I love shopping for clothes for Nathan. And I especially love buying (or receiving) cute little boy attire emblazoned with band logos, images of rock icons, and big electric guitars. The latter, especially.
But if I hadn’t had a boy, I wouldn’t have had so many choices in attire, and chances are, many of those onesies that say “I wanna rock” would say “I wanna garden” instead.
During a trip to Carter’s in my eighth month of pregnancy, I spent several minutes on both the girls’ side and the boys’ side of the store. The sex of my baby would be a surprise, but I wanted to see what kinds of cute little outfits awaited my forthcoming arrival.
Since I teach guitar and play in a band, I was immediately drawn to the huge array of shirts on the boy side of the store with guitars on them — some with little guitars, others with big guitar prints on them. But I was a bit troubled when I went to the girls’ side of the store, and, much to my dismay, could only find one little guitar-decorated shirt. And it said, “My daddy rocks!”
I asked the sales clerk about this. Surely, there were other options besides the zillions of pink, polka-dotted floral-print dresses and PJs for my hypothetical daughter! Daddy does rock, but, in this case, mommy does rock, too, and can even play a GNR solo — so where is the onesie for that reality?
Sadly, I was told, there weren’t any such onesies or baby tees.
Well, this made me a bit miffed. Yes, I intended to dress a girl in pink (though I realized this was adhering to the same gender stereotypes some of my college feminist friends eschewed). Yes, I intended to put her in little bows. But why, oh why, are a options for baby girl clothes limited to the likes of pink-and-yellow-dot dresses and daisy-imprinted tees? Being a boy looked SO much cooler at Carter’s — everything that didn’t have a guitar printed on it had a monster truck or a dinosaur on it!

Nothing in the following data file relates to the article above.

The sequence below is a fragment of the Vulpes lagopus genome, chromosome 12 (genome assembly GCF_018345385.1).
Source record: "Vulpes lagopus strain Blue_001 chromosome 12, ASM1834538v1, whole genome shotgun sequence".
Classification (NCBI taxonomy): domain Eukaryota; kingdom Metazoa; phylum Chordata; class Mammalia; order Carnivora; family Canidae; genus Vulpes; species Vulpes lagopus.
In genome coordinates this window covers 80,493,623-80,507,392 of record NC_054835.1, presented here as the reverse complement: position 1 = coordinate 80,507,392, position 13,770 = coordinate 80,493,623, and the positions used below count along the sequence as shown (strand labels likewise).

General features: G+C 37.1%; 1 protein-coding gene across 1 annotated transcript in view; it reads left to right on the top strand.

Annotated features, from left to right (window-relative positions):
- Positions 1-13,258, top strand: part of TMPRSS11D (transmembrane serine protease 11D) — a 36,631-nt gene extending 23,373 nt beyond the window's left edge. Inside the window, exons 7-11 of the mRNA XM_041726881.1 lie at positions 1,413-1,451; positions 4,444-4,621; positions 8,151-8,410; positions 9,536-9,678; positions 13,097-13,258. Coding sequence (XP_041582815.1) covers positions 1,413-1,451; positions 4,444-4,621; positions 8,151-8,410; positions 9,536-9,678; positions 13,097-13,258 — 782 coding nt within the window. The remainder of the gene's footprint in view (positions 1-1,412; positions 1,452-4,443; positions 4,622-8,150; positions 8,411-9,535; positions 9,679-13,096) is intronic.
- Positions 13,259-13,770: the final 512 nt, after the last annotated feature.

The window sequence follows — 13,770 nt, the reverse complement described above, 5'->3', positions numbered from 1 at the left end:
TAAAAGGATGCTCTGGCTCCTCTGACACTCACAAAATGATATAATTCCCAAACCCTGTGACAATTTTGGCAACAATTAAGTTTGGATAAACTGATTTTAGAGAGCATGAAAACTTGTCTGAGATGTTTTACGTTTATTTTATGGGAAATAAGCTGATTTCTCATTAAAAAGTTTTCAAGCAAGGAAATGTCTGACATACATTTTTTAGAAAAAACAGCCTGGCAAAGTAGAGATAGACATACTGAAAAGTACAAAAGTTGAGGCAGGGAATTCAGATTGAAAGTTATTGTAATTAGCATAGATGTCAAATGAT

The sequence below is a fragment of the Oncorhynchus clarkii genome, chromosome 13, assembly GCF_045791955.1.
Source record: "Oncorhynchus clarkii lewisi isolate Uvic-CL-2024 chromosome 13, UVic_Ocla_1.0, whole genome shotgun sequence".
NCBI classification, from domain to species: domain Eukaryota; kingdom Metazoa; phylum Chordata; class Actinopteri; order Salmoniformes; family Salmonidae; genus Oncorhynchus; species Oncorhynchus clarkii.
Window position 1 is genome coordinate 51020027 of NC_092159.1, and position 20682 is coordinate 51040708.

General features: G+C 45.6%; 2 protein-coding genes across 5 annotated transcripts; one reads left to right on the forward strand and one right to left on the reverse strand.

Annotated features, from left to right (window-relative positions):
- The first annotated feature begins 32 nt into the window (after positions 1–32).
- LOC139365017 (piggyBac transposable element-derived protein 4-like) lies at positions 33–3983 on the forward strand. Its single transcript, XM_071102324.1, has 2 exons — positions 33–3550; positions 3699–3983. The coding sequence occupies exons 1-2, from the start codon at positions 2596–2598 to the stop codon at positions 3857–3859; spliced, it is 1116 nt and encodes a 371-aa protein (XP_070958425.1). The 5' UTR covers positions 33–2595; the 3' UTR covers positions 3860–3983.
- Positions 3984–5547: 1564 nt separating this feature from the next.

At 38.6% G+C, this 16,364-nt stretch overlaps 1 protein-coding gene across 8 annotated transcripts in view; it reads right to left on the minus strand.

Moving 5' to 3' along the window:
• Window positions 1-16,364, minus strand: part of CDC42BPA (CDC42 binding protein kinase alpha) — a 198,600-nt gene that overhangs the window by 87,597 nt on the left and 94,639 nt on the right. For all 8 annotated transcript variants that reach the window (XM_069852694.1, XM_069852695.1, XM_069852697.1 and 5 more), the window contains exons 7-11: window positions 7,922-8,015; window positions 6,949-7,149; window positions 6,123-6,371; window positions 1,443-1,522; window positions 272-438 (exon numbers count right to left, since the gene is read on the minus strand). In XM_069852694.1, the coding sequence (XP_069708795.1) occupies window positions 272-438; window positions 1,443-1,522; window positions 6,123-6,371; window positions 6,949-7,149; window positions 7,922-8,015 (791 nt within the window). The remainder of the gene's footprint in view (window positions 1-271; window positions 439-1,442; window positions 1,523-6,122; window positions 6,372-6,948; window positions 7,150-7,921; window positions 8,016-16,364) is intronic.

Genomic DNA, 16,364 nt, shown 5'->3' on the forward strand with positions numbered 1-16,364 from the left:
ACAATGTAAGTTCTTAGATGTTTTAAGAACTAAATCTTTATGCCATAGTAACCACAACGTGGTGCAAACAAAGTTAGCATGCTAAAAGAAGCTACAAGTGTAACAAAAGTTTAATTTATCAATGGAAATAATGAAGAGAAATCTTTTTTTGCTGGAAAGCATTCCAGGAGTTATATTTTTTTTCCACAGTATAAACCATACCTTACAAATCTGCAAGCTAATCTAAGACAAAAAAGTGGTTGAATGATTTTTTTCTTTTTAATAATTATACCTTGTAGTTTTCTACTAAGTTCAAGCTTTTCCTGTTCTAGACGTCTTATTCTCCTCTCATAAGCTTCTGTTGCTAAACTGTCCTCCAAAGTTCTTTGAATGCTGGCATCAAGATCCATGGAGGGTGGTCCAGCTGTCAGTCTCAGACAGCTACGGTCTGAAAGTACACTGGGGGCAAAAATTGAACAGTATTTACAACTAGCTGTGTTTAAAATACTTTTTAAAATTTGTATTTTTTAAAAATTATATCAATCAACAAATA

Apparently, the market for girl clothes with dinosaurs, monster trucks, and guitars on them didn’t exist. If it did, then Carter’s, one of the biggest infant-to-children clothing chains in the country, would be selling them.
So I guess baby clothes are where it all starts. Next, there are little girl baby dolls, so a girl can practice being a mommy when she’s only two, and then there are little girl kitchens, so she can practice being a homemaker. I’ve never seen a little boy kitchen — one that is tailored to the color palate and gender assumptions that go along with boyhood (baby blue everything, cool-looking gadgets, and neutral, faux-granite countertops).
Then again, I can’t deny I am a byproduct, to a certain degree, of gender conditioning. Though I would never buy my little girl a play kitchen, I don’t have any plans to buy my little boy a play kitchen, either. Or paint his nails pink, a la Jenna Lyons of J Crew.
But until people take a stand and start asking for boy-tailored baby kitchens or boy shirts with flowers and girl onesies with guitars — Carter’s and its competitors won’t change either. It’s all about what the majority of consumers (you and me) want.